5. The method of forming soluble keratoprotein from keratin fibres or the like, consisting of treating the keratin fibre with a concentrated acid at temperatures between 0 and 40 C. to introduce acid groups into the protein molecule without dissolving the same, and thereafter dissolving the thus pretreated fibre with solubilizing reagents of a group consisting of reducing agents having the property of opening cystine bonds of the keratin and finally separating the solubilizing reagent from the keratin solution, said pretreatment being of such nature that the acid group introduced into the protein molecule remains chemically combined after removal of the solubilizing reagent.

6. The method for forming soluble keratoprotein or keratin fibre or the like, consisting of treating the keratin fibre with a concentrated acid at temperatures between 0 to 40 C. to

introduce acid groups into the protein molecule Without dissolving the same, removing the free acid and thereafter dissolving the thus pretreated keratin fibre with solubilizing reagents consisting of reducing agents at a. pH range from 6 to 11, and having the property of opening the cystine bonds of the keratin and finally separating the solubilizing reagent from the keratin solution, said acid treatment being of such nature that the acid group introduced in the protein molecule remains chemically combined therewith after removal of the solubilizing agent from the keratin solution.

BERNARD LUSTIG.

ALBERT A. KONDRI'IZER.

Non-Patent Citations
Reference
1 *None
Referenced by
Citing PatentFiling datePublication dateApplicantTitle
US2472267 *Aug 17, 1945Jun 7, 1949Reitz Henry CProcess for preparing gluten sulfate and salts thereof
US2522504 *Mar 22, 1949Sep 19, 1950Ferrel Robert EGluten phosphates and method for preparing them
US2535684 *Feb 26, 1949Dec 26, 1950 Recovery of protein from
US2540494 *Sep 3, 1949Feb 6, 1951Schwarz Milton HPermanent hair waving
US2591945 *Nov 12, 1948Apr 8, 1952Botany Mills IncProcess for the recovery of protein from wool and other keratinous materials
US2623039 *May 2, 1949Dec 23, 1952Rochester Button CoThermosetting keratinoid compositions and method of making the same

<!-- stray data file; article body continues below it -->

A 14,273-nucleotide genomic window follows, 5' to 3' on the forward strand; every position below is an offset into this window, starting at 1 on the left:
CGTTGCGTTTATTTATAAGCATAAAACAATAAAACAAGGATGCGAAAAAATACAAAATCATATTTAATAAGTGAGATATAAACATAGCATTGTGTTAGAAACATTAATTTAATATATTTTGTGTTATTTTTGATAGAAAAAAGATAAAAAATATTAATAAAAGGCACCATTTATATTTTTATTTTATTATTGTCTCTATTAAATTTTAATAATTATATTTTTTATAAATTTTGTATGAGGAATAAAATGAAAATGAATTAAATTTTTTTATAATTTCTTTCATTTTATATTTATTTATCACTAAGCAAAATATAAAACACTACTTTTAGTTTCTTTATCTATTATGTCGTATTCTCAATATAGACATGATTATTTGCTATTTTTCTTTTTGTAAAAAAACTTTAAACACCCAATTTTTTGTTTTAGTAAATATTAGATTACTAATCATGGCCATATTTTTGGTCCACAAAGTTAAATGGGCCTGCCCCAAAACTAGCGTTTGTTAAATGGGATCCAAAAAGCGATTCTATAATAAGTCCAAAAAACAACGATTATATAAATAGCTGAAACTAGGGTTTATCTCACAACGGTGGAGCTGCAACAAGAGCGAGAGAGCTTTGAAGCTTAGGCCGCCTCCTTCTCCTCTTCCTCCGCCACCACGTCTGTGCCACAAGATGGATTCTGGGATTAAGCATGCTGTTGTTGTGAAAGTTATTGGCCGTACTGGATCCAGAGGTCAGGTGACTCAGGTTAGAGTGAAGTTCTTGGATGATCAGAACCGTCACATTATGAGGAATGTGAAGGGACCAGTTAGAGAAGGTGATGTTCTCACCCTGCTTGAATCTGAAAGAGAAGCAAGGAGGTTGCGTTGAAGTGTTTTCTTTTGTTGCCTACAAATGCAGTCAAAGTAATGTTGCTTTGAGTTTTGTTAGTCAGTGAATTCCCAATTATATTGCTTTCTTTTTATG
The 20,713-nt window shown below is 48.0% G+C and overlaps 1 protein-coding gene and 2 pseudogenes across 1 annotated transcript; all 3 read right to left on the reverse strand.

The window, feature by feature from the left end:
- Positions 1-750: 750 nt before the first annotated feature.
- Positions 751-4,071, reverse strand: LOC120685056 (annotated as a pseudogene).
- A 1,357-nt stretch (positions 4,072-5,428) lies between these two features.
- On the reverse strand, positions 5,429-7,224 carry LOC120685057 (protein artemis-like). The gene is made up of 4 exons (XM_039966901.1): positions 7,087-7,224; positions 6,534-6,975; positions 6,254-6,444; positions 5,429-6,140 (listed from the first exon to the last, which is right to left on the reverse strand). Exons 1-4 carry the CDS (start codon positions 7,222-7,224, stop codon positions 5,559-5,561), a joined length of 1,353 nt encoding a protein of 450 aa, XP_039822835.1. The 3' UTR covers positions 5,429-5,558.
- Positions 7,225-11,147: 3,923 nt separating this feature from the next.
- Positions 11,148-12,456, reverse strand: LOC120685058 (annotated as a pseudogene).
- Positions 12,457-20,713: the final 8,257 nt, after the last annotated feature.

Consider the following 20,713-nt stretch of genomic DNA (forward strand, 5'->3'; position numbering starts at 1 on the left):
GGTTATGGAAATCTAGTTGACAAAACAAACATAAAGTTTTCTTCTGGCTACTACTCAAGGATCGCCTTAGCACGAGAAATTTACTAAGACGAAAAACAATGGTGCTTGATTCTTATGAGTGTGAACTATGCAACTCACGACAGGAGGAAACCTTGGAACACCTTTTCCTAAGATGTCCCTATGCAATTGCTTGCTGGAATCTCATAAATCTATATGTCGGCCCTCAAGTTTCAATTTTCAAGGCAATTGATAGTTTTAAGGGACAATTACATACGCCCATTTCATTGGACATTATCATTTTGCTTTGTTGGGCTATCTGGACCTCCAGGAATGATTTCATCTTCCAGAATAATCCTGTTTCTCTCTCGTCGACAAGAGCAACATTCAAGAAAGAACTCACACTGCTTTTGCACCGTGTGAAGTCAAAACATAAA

US3957065 *Sep 5, 1974May 18, 1976Henkel & Cie G.M.B.H.Agents for permanent waving of human hair containing keratein and process for using the same
US3961634 *Jul 23, 1974Jun 8, 1976Henkel & Cie G.M.B.H.Hair bleaching preparations containing keratose and processes of using the same
US5047249 *Mar 3, 1989Sep 10, 1991John Morris Co., Inc.Compositions and methods for treating skin conditions and promoting wound healing
US5276138 *Dec 16, 1992Jan 4, 1994Kurashiki Boseki Kabushiki KaishaProcess for solubilizing animal hair
US7892573Feb 9, 2007Feb 22, 2011Wake Forest University Health SciencesNerve regeneration employing keratin biomaterials
US8258093Sep 23, 2011Sep 4, 2012Wake Forest University Health SciencesWound healing compositions containing keratin biomaterials
US8273702Apr 17, 2008Sep 25, 2012Wake Forest University Health SciencesWound healing compositions containing keratin biomaterials
US8299013Feb 16, 2007Oct 30, 2012Wake Forest University Health SciencesClotting and healing compositions containing keratin biomaterials
US8968764Jan 18, 2011Mar 3, 2015Wake Forest University Health SciencesNerve regeneration employing keratin biomaterials
US9068162Feb 12, 2010Jun 30, 2015Wake Forest University Health SciencesKeratin biomaterials for cell culture and methods of use
US9149566Feb 15, 2007Oct 6, 2015Wake Forest University Health SciencesCoatings and biomedical implants formed from keratin biomaterials
US20070298070 *Feb 9, 2007Dec 27, 2007Van Dyke Mark ENerve regeneration employing keratin biomaterials
US20080274165 *Apr 17, 2008Nov 6, 2008Wake Forest University Health SciencesWound healing compositions containing keratin biomaterials
US20090004242 *Feb 15, 2007Jan 1, 2009Van Dyke Mark ECoatings and Biomedical Implants Formed From Keratin Biomaterials
US20090047260 *Aug 15, 2008Feb 19, 2009Wake Forest University Health SciencesKeratin biomaterials for cell culture and methods of use
US20100197021 *Feb 12, 2010Aug 5, 2010Van Dyke Mark EKeratin biomaterials for cell culture and methods of use
US20110142910 *Feb 16, 2007Jun 16, 2011Van Dyke Mark EClotting and Healing Compositions Containing Keratin Biomaterials
Classifications
U.S. Classification530/357, 106/124.8, 8/128.3, 530/842
International ClassificationD01F4/00
Cooperative ClassificationY10S530/842, D01F4/00
European ClassificationD01F4/00